Since then, Honkala has devoted her life’s work to homeless anti-poverty programs. Honkala ran for the vice presidency as the first formerly homeless candidate to run for the highest office in the U.S. She has been arrested more than 200 times during her 25-year career working in anti-poverty campaigns including the Kensington Welfare Rights Program.
“I have been working on this for a long time. We are tired of banks throwing families out of their homes,” said Honkala in October. “We are anticipating 1 million more families who will face home foreclosure. If they chose to stay in their homes, what could the banks do?”
Honkala, the vice presidential nominee for the Green Party was arrested with Jill Stein on Oct. 17 while trying to enter the presidential debates at Hofstra University. The two activists turned political candidates were reportedly shackled to metal chairs for eight hours before they were released.
The Green Party gathered fewer than 500,000 votes, less than 1 percent of the popular vote. However, Honkala carries forth her advocacy as one of the few voices demanding that Washington look at the homeless issue for what it is — a domestic crisis rather than a nuisance to brush aside.
Janet Wilson may not be a household name across the U.S., but she has taken her advocacy for social justice “on the road” as a traveling Occupy activist. Although not a lifelong activist, Wilson was inspired by the rise of the Occupy movement in late 2011.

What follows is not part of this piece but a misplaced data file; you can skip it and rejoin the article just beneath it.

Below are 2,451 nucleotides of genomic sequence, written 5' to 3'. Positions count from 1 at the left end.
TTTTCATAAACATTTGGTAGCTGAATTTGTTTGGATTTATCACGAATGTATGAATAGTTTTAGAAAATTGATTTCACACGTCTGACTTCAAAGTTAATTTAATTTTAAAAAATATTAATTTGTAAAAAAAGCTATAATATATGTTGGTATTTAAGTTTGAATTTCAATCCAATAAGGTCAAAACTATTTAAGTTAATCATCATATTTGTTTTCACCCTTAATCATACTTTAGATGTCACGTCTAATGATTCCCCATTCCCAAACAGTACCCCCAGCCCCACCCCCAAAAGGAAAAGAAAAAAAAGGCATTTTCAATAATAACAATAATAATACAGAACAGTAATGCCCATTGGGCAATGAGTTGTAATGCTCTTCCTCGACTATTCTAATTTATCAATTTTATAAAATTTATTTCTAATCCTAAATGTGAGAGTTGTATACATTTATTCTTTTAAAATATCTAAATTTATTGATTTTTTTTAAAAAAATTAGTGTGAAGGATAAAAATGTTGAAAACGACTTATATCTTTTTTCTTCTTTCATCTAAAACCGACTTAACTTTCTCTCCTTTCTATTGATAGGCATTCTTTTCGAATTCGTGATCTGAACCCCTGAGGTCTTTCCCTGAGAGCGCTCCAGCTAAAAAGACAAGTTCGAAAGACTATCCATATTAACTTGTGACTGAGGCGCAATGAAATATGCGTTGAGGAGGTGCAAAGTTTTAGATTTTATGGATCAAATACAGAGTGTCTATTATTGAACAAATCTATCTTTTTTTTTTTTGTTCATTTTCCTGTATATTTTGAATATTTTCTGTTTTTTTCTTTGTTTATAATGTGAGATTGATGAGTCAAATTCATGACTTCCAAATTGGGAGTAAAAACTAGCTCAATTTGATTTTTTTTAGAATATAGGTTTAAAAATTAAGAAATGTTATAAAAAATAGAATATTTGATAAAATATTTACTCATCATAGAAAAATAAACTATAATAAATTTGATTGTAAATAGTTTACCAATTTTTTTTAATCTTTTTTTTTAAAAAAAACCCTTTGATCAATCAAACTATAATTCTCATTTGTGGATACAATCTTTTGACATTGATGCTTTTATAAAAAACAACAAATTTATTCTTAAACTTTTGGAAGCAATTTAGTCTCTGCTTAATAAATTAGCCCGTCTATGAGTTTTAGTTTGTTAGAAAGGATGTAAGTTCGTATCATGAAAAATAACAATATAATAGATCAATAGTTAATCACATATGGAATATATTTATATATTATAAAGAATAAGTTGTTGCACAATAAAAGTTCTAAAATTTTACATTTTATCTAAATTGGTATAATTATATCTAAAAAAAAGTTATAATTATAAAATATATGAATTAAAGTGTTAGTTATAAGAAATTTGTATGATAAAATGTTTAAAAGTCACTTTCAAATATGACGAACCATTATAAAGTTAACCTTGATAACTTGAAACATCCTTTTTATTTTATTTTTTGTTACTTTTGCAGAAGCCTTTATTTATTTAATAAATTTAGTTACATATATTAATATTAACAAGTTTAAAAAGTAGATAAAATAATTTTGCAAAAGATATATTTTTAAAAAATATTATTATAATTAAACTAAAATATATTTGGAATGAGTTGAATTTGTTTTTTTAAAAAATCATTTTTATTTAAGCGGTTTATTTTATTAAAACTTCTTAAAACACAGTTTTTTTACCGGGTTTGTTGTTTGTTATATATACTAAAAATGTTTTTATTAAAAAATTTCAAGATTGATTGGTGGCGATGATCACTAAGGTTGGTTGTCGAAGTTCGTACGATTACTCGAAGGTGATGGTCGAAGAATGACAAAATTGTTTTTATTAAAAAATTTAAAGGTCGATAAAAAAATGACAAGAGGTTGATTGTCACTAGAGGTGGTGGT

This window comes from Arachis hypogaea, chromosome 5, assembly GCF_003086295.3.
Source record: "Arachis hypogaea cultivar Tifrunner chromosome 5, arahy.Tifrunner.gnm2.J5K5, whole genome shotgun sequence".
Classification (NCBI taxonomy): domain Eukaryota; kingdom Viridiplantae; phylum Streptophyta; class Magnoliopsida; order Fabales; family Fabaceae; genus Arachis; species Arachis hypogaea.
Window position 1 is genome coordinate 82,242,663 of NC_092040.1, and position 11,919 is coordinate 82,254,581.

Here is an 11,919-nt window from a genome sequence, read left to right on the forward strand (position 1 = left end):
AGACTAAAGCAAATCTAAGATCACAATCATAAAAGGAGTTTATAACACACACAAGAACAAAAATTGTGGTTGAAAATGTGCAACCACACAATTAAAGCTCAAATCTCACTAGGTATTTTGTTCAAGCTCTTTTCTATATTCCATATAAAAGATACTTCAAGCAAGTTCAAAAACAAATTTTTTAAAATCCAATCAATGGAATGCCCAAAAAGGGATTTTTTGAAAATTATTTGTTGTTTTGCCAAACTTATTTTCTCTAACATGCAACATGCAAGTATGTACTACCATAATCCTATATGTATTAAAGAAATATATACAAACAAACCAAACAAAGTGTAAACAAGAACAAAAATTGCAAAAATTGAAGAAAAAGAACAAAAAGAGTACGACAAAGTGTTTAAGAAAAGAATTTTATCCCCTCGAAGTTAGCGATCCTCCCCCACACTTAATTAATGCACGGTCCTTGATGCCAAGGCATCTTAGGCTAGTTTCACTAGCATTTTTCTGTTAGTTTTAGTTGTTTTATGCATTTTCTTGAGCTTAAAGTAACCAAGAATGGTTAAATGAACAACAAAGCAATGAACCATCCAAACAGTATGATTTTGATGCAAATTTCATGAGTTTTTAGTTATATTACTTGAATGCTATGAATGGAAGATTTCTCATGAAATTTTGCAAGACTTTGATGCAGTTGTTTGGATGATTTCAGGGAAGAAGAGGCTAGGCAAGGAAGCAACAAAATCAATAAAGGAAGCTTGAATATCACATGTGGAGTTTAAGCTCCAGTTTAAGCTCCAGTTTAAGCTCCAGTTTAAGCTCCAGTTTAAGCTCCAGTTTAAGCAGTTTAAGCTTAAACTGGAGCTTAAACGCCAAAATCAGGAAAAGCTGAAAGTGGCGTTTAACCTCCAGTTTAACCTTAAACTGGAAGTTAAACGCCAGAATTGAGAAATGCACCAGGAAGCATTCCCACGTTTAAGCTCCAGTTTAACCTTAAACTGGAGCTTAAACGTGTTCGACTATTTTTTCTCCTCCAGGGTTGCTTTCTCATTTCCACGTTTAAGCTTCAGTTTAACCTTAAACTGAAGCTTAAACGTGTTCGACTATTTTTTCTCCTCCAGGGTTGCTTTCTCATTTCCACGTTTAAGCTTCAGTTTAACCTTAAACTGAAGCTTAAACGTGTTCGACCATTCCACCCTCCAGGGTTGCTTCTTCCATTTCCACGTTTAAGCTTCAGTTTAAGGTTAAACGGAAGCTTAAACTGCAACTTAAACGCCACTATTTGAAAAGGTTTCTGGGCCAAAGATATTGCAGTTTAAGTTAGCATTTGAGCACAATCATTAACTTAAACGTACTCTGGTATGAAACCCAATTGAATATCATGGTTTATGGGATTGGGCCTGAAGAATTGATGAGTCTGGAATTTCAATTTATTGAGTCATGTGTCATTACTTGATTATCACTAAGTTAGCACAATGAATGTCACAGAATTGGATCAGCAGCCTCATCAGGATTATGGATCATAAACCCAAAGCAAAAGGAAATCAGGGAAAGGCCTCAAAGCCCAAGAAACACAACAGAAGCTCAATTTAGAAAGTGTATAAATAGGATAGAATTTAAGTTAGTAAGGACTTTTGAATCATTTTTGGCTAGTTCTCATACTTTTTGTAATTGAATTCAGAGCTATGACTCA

Wilson joined the Occupy the Roads RV, long after encampments were raided by police. She continues to tour long after the decline of public occupations, meeting activists from across the country and learning about all the issues.
Others, like David Cobb of Move to Amend, have focused on the issue of money in politics following the disastrous 2010 Citizens United decision. Cobb has been on barnstorms across America to draw attention to the corrupting influence of corporate money in politics.
“We are calling for an amendment to the U.S. Constitution to unequivocally state that inalienable rights belong to human beings only and that money is not a form of protected free speech under the First Amendment and can be regulated in political campaigns,” said Cobb in a MintPress statement.
Cobb is confident that restoring American Democracy can unite people of different political affiliations.
“We are literally able to bring together the basic critique of Occupy and the basic critique of the tea party. There is a recognition that Wall Street and the big bankers dominate party politics in Washington. We are uniting people under the idea of creating a true democratic republic,” said Cobb.
Cobb traveled across the U.S. this summer in a Move to Amend “Barnstorming tour,” meeting with supporters and trying to gather new activists advocating for an end to corporate personhood. Thus far, Move to Amend has collected more than 253,000 signatures, due largely to the advocacy of Cobb.
Voices for change
These few, disparate voices could not have come forth without considerable public support. The unidentified activists, peacemakers and community organizers continue daily to carry forth the most important work that goes unseen but remains vital in the push to make U.S. policy more human, democratic and peaceful.
The issues appear overwhelming, but the individuals carrying forth the fight for positive social change show that progress is possible and the work is incumbent upon all Americans who care deeply about the direction of their country.